Racism in Huckleberry Finn

A paper which questions whether or not the novel “The Adventures of Huckleberry Finn” by Mark Twain combats or reinforces racist attitudes.

The paper examines the issue of racism in Mark Twain’s
The Adventures of Huckleberry Finn. It discusses the controversy which has surrounded this novel for some time, largely because of the setting the South and the inclusion of the black man Jim, a slave who is seen by some as a stereotyped house slave always ready to do the bidding of white masters. The paper argues that this is a wrong reading of the book, which is structured in a way that brings Jim into equal prominence with the main character, Huckleberry Finn, and elevates him in terms of native intelligence about the dreamer and romantic, Tom Sawyer. It shows that there is no doubt that Twain is depicting a racist society, for that is what he saw when he looked around at the South of his day. He suggests this through several different characters who are found along the journey undertaken by Huck and Jim. The fact that the novel includes racism does not make it racist itself. The paper shows that another reason why some charge that the book is racist is because of the use of the word “nigger” throughout the book. The author of the paper summarizes that whether the book is seen as combating or reinforcing racist attitudes depends on how much understanding the reader brings to the task of reading the book.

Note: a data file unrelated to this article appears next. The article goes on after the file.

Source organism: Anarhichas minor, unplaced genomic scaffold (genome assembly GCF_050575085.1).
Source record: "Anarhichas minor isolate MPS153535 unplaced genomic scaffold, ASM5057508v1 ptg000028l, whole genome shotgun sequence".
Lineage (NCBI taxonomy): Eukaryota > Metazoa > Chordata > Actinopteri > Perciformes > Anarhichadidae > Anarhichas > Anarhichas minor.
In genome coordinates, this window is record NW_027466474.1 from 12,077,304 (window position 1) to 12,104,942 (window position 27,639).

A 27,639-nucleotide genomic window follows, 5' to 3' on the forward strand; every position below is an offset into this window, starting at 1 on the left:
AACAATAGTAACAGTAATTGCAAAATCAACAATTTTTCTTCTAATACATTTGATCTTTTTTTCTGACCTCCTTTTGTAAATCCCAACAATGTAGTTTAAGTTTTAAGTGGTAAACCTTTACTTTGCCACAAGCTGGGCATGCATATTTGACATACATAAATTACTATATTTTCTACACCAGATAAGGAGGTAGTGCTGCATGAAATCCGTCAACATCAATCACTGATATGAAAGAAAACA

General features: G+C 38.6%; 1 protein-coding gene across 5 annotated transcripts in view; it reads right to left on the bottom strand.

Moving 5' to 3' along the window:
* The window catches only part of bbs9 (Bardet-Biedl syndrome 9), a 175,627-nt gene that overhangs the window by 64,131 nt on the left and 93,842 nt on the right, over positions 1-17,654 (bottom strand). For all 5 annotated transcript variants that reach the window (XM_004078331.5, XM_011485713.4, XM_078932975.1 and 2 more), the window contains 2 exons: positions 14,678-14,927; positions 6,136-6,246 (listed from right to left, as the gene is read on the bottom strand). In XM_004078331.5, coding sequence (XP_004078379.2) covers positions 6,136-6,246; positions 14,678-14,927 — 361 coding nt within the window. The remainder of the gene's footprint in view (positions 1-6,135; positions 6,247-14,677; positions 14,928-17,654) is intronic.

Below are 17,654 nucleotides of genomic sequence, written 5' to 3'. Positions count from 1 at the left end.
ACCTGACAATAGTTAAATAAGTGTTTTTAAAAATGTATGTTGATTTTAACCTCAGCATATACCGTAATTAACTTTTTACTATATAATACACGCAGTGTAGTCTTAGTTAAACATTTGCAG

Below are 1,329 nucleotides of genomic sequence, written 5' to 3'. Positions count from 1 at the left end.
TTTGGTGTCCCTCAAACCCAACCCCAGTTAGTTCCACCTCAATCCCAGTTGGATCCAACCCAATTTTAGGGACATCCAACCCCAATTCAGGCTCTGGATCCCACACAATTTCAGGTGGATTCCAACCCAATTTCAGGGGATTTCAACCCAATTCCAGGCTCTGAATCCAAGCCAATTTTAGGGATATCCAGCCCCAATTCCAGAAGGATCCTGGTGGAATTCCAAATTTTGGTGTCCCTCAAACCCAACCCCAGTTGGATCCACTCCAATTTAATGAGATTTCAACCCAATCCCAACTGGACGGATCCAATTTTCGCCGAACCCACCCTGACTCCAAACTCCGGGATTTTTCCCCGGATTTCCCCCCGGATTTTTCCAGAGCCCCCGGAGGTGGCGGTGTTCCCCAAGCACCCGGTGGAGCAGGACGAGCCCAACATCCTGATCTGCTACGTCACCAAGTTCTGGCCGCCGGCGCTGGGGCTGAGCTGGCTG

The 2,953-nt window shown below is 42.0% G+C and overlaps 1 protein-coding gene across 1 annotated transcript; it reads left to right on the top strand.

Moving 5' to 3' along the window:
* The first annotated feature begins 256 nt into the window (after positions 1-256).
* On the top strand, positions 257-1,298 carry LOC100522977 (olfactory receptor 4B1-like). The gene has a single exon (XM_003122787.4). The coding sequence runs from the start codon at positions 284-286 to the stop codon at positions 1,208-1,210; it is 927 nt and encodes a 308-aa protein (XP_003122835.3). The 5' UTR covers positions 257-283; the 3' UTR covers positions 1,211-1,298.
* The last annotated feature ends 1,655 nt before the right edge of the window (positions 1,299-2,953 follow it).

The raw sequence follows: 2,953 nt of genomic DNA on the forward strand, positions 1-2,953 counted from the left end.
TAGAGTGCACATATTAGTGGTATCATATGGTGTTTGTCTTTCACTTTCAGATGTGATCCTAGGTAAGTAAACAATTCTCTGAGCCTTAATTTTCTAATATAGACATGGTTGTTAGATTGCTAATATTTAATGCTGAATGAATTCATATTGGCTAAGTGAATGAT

This contrast persists in terms of racial attitudes as well. At first, Huck accepts the way society views slaves. However, the more he travels with Jim down the river, the more he comes to see Jim as a human being. This causes the boy great pain because of the way he has been raised, and here Twain shows graphically how racist attitudes are passed down through the generations. Nichols shows in his essay that Twain saw society as a force that could overcome the natural innocence and goodness Twain believed Americans possessed. Nichols suggests that the book says much that is valuable about the society of the time even though it also exaggerates other elements.